By John Richardson

Normally, the blog only publishes on Mondays, Wednesdays and Fridays, but this week is an exceptional week because of the unfolding US-China trade war. So today I publish a post with more to follow tomorrow.

YESTERDAY it became apparent that the US-China trade war includes a large number of energy, petchems, polymers and plastics products, as this excellent ICIS news article from my colleague Al Greenwood details.

The US is to impose a raft of tariffs on Chinese exports of petchems, polymers and plastic products. But a bigger deal by far, in my view, is the skilful Chinese targeting of US energy, petchems and polymers exports. No less than 76 US energy and petchems exports are being targeted by China, with the full list of Chinese tariffs detailed in the above slide and the two slides below.

The inclusion of three categories of PE (PE having a specific gravity of less than 0.94, in primary forms; other ethylene alpha olefin copolymers with a specific gravity of less than 0.94; and other polymers of ethylene, in primary forms) strikes at the very economic heart of the US steam cracker industry.

These tariffs come as big investments take place in new US capacity in the polymers, with China the only market that can comfortably absorb US surpluses. Only China has deficits big enough to easily absorb increased US production, and the threatened tariffs would make it economically unviable for the US to export many grades of PE to China.

The likely result of the US being forced to focus on other much smaller deficit regions such as Europe, Southeast Asia and Latin America is antidumping and safeguard petitions from producers in these regions.

Also on the Chinese list are US polymers of vinyl chloride (PVC) or of other halogenated olefins in primary forms.

US PVC exports to China totalled 65,000 tonnes in 2007, 5% of China’s total imports. By 2017, this had risen to 323,000 tonnes, 33% of all of China’s imports. Meanwhile, US exports to China increased from 6% of total US exports in 2007 to 11% last year.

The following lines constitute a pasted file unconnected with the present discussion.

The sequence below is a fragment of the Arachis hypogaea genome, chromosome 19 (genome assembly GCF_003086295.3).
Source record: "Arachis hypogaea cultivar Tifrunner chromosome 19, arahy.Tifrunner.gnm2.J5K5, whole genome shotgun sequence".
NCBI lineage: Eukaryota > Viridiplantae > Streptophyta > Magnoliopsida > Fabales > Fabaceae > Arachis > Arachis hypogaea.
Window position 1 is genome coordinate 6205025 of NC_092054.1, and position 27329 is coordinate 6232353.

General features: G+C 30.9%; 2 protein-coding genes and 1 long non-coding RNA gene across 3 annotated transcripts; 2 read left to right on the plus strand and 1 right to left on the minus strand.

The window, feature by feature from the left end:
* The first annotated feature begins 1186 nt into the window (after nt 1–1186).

This might lead you to the conclusion that China needs the US more than the US needs China – i.e., China has to buy from the US because of its 33% reliance on the US. This could mean that the threatened Chinese tariffs won’t happen, allowing US shipments to continue.

What should make you think again is the restructuring of China’s domestic PVC business. Small and inefficient coal-based plants are being shut down, leaving behind larger world-scale facilities capable of replacing the higher-quality grades that are imported.

And/or China may plug the US gap through increasing its PVC imports from fellow Belt and Road Initiative members.

The choice of PVC seems very intelligent as the US PVC industry is booming thanks to the shale gas revolution. The revolution has led to cheaper electricity and ethylene feedstock costs.

China may decide to proceed with tariffs on PVC because of the damage that they would do a key US growth industry. As with its decision to impose tariffs on US soybean exports to China – vital for the livelihood of US farmers – PVC tariffs could give it strong leverage in what will hopefully be successful compromise negotiations with the US.

Or not. I worry that we are descending into a full-scale global trade war where the US, China and other key US trading partners will exchange round after round of tit-for-tat tariffs. There may be no mood for compromise.

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